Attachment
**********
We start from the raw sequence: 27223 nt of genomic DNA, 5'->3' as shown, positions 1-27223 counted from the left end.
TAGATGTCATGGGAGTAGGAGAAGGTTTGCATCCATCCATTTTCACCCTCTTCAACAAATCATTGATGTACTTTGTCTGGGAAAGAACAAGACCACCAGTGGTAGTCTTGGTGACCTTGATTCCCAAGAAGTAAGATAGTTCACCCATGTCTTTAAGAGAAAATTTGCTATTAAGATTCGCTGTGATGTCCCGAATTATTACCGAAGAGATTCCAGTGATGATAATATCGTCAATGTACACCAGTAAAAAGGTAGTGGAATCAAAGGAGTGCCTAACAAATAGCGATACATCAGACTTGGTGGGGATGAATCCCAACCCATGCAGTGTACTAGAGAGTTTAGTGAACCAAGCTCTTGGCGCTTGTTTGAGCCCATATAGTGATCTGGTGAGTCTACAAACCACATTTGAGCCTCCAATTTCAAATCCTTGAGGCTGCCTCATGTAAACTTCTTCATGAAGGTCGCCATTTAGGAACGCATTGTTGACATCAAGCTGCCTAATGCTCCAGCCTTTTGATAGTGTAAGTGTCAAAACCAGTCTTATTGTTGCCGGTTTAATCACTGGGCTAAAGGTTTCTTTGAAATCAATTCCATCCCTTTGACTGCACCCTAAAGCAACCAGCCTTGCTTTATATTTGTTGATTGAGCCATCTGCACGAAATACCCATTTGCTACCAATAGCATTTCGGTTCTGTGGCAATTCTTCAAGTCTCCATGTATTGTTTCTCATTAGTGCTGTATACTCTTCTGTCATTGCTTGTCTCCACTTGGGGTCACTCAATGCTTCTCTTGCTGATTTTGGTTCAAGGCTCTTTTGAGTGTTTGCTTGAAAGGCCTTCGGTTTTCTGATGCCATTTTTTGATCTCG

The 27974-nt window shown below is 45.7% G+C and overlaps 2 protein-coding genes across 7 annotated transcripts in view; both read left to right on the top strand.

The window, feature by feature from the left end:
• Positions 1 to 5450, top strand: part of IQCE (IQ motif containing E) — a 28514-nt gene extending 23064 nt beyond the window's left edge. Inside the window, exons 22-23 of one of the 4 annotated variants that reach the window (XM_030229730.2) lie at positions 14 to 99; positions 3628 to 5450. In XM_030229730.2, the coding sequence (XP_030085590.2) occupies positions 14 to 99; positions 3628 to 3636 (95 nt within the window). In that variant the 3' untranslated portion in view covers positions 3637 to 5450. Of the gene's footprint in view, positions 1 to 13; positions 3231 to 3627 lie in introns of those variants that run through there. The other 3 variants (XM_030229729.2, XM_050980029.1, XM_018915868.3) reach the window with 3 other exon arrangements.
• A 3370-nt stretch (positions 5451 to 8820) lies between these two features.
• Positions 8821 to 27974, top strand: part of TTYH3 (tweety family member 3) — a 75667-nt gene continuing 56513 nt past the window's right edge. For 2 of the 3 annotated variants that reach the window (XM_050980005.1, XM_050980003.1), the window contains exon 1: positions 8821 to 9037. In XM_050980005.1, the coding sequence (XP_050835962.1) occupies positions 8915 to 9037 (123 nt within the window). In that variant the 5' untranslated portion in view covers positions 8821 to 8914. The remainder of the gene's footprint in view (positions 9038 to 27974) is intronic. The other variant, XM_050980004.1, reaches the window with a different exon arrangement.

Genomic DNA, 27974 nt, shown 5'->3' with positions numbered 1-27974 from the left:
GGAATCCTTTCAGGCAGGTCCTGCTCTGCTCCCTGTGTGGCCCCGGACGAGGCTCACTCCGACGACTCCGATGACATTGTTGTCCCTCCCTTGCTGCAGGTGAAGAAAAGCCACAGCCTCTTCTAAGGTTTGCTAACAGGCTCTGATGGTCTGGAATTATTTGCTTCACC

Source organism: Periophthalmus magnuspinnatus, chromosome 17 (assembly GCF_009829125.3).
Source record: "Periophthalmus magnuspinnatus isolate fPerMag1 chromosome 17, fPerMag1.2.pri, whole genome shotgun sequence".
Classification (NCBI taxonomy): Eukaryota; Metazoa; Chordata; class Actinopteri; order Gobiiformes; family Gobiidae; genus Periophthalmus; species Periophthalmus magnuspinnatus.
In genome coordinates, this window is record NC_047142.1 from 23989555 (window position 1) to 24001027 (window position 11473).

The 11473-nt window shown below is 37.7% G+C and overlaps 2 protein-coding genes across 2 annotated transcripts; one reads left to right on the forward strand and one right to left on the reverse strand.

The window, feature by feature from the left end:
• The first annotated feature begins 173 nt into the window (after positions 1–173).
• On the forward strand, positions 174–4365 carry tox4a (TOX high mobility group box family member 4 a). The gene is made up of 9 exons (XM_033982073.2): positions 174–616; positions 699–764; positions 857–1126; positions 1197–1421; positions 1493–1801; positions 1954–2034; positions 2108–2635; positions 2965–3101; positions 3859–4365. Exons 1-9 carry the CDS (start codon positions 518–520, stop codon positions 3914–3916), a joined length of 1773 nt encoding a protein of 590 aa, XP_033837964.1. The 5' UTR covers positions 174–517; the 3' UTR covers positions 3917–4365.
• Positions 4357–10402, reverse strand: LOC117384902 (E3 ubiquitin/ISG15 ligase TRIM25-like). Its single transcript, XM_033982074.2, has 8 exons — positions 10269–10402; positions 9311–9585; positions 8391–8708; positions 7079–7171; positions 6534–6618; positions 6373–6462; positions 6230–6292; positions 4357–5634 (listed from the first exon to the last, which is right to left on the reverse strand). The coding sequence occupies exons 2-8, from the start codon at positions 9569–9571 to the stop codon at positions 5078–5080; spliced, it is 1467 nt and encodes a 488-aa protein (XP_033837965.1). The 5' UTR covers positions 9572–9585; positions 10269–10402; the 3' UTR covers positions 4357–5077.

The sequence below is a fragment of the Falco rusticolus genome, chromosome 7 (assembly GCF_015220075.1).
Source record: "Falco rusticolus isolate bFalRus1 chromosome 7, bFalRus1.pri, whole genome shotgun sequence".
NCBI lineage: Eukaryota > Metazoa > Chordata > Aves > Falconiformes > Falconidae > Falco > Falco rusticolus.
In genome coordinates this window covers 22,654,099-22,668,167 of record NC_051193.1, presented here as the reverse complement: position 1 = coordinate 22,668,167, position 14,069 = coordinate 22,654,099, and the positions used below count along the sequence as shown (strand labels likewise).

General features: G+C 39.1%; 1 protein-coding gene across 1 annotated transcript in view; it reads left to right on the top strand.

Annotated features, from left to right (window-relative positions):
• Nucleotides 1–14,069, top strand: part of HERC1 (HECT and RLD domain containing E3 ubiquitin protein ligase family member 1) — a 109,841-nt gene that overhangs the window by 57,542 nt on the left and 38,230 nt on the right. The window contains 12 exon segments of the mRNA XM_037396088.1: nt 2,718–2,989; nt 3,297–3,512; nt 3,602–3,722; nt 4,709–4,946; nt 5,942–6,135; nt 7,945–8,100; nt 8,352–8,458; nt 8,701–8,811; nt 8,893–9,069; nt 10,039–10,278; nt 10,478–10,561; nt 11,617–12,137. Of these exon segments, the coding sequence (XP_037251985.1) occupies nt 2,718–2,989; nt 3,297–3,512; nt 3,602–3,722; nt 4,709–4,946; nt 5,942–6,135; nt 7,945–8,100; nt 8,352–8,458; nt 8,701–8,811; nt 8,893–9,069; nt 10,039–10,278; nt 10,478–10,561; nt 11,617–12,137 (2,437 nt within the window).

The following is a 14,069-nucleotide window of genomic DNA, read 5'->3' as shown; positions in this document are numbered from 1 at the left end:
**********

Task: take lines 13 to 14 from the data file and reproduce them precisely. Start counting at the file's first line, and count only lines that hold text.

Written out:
In genome coordinates, this window is record NC_047142.1 from 23989555 (window position 1) to 24001027 (window position 11473).

The 11473-nt window shown below is 37.7% G+C and overlaps 2 protein-coding genes across 2 annotated transcripts; one reads left to right on the forward strand and one right to left on the reverse strand.